In her highly anticipated book Discharge, Canadian-born, New York-based artist and photographer Petra Collins (born 1992) presents images of self-discovery and femininity that explore the emotional, complex intersection of life online and off. Responding to the ubiquity of social media, Collins offers images of unflinching honesty–girls on the brink of adulthood taking selfies, applying lip gloss, pleasuring themselves, or lounging in childhood bedrooms amid piles of stuffed animals–which explore the private and public aspects of growing up as a woman at a moment when female bodies are ubiquitously hyper-mediated by Photoshop and social media. “I’m used to being told by society that I must regulate my body to fit the norm,” Collins writes in her introductory essay on censorship and social media. From there, the book deconstructs that norm through her intimate photographs of friends–photographs that, rather than counter the male gaze, document female subjects processing it. The young Collins uses film, lending her photographs, in spite of their inclusion of iPhones and laptops, a 70s aesthetic, a romantic nostalgia.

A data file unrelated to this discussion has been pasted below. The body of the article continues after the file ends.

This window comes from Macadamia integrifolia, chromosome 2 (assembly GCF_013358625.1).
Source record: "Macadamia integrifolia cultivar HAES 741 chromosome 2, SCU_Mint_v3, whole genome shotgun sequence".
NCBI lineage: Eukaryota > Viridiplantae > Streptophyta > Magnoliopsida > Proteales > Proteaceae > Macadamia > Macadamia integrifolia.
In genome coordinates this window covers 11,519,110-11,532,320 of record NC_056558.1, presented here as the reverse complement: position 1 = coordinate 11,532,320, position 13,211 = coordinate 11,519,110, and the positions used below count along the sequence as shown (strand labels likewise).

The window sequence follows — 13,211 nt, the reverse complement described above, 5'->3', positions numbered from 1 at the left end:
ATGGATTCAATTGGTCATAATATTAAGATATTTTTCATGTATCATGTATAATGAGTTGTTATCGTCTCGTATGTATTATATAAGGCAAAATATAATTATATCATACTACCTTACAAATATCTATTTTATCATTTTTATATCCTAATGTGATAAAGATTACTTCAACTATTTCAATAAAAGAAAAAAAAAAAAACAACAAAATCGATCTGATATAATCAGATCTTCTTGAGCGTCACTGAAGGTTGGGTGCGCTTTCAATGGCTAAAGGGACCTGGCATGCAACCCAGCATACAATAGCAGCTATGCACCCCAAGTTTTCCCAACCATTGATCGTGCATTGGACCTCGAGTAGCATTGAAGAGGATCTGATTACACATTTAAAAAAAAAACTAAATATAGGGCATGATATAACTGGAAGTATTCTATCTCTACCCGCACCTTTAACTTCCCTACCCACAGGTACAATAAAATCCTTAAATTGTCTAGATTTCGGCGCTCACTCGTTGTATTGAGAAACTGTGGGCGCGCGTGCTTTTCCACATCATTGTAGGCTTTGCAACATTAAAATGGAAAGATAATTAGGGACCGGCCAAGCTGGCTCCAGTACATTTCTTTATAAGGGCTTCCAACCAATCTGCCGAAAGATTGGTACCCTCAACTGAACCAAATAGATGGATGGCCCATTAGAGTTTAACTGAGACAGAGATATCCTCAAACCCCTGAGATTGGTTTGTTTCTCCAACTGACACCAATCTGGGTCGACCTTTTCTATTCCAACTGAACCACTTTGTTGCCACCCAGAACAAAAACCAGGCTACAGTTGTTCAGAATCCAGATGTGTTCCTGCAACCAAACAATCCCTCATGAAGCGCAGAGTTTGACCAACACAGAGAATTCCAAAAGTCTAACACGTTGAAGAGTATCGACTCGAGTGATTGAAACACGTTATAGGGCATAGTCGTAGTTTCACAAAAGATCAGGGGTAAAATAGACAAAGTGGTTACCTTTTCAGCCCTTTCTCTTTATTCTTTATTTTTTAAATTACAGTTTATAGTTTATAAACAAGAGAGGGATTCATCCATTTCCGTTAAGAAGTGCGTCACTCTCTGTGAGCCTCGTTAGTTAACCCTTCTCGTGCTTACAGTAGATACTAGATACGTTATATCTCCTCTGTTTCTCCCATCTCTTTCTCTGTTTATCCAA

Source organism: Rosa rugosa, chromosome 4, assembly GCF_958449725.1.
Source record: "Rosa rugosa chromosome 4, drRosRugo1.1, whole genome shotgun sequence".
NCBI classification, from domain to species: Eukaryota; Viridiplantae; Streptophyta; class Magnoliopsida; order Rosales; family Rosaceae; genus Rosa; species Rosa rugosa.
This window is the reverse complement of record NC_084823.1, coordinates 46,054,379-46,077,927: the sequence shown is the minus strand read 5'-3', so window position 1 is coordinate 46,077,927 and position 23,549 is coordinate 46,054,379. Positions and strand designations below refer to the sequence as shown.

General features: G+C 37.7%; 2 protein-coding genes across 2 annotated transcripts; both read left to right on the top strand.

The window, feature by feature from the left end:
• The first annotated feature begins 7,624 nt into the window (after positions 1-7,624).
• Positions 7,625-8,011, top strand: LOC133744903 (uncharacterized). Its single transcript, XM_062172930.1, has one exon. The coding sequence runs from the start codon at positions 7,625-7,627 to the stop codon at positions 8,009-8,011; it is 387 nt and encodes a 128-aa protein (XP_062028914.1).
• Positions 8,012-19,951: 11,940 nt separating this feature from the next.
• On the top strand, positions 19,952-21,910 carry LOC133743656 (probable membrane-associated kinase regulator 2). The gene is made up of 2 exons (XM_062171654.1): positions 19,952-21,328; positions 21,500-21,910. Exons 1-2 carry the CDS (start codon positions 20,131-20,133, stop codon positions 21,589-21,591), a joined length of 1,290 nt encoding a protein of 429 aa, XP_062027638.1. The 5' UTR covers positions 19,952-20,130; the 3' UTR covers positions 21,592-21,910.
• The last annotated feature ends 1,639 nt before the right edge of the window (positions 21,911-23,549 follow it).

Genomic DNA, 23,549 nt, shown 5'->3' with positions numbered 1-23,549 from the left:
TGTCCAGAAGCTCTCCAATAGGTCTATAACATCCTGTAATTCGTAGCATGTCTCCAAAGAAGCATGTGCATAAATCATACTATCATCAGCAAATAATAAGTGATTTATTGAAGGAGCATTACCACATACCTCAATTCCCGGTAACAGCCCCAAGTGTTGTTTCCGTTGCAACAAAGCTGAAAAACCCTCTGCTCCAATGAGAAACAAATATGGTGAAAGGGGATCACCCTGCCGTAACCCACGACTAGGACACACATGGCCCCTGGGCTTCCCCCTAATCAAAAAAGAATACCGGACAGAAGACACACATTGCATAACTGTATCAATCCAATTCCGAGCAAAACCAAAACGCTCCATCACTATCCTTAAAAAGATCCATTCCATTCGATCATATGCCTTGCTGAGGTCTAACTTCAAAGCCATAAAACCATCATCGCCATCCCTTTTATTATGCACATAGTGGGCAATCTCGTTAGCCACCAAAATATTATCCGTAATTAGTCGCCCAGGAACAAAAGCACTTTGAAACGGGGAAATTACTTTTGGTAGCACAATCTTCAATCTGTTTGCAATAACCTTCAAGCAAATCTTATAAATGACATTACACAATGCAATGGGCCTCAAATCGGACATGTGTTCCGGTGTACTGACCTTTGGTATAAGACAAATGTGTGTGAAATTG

Discharge includes a discussion between Collins and her friend, Rookie blogger and founder Tavi Gevinson, moderated by artist K8 Hardy. The photographs and discourse around them are part of a contemporary girl power revolution, proving that feminism and sexuality aren’t mutually exclusive.